Basic Steps and Procedure for the Repair of Control Valve

In this article, we will discuss the basic steps and procedure for the repair of Kent introl (KOSO) control valve.

Procedure for the Repair of Control Valve

Procedure for the Repair of Control Valve
Image Courtesy: kentintrol

The below steps mentioned the detailed step-by-step procedure for the repair of control valves.

  1. Close Upstream and downstream isolation valves of the control valve.
  2. Depressurize the line pressure by opening drain valves and flush with nitrogen.
  3. Remove all electrical and pneumatic connections to the control valve.
  4. Dismantle the control valve body, bonnet top flange along with actuator yoke.
  5. Inspect the valve internals and service the valve.
  6. Replace the damaged parts with OEM spares.
  7. Assemble the valve body and bonnet flange along with the actuator.
  8. Perform hydro test as per pressure rating of the control valve. (mentioned below)
  9. Normalize the electrical and pneumatic connections.
  10. Carry out smart valve positioner calibration and control valve stroke check.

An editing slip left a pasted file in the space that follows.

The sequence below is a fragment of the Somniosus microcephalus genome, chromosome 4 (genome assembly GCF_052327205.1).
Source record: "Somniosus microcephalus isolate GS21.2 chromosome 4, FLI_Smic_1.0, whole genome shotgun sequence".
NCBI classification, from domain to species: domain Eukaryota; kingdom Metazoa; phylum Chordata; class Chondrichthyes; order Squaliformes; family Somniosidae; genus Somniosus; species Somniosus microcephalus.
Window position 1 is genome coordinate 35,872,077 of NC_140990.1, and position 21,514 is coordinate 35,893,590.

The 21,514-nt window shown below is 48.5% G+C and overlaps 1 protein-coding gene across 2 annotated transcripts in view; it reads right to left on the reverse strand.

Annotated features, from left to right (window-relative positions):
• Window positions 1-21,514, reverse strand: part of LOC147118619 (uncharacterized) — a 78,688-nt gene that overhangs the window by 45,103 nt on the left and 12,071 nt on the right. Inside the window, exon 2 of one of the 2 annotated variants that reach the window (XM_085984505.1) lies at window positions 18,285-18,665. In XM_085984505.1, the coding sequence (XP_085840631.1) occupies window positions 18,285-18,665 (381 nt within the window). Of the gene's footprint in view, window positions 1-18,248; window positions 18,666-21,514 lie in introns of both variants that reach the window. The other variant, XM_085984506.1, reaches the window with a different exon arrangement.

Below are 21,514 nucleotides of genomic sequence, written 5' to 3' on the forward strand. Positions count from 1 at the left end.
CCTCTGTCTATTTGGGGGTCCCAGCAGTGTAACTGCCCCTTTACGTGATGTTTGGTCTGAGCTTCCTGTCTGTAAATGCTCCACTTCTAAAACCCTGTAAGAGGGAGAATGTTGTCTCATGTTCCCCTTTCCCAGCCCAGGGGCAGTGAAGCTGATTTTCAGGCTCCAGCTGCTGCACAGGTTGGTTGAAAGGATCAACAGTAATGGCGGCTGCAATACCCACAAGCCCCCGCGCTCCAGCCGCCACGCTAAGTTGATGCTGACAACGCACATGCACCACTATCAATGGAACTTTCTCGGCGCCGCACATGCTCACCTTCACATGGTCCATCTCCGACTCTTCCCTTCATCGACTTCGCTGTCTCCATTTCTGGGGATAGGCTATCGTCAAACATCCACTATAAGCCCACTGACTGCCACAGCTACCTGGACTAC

11. Close the drain valves.
  12. Normalize the upstream and downstream isolation valves.

Control Valve Hydro Test Procedure

Follow the below steps to carry out the hydro-test of a control valve.

  1. Remove the valve from the process line.
  2. Connect blinded flange in the control valve (c/v) outlet.
  3. Connect threaded flange in the c/v inlet.
  4. Connect Haskel pump set up in the inlet.
  5. Keep control valve at full open position.
  6. Using haskel pump, pressurize control valve body with water at 225Kg/cm2.
  7. Isolate the haskel pump set up and check for any leakages for 15 minutes.
  8. Depressurize the pressure in the valve body.
  9. Connect the valve back into process line.


  1. The haskel pump uses instrument air to operate and generates very high-pressure output. You can use any other available high-pressure pump for testing purposes.
  2. The specifications of control valves depends as per your installed base in your plant.

Credits: PLQP Instrumentation Team

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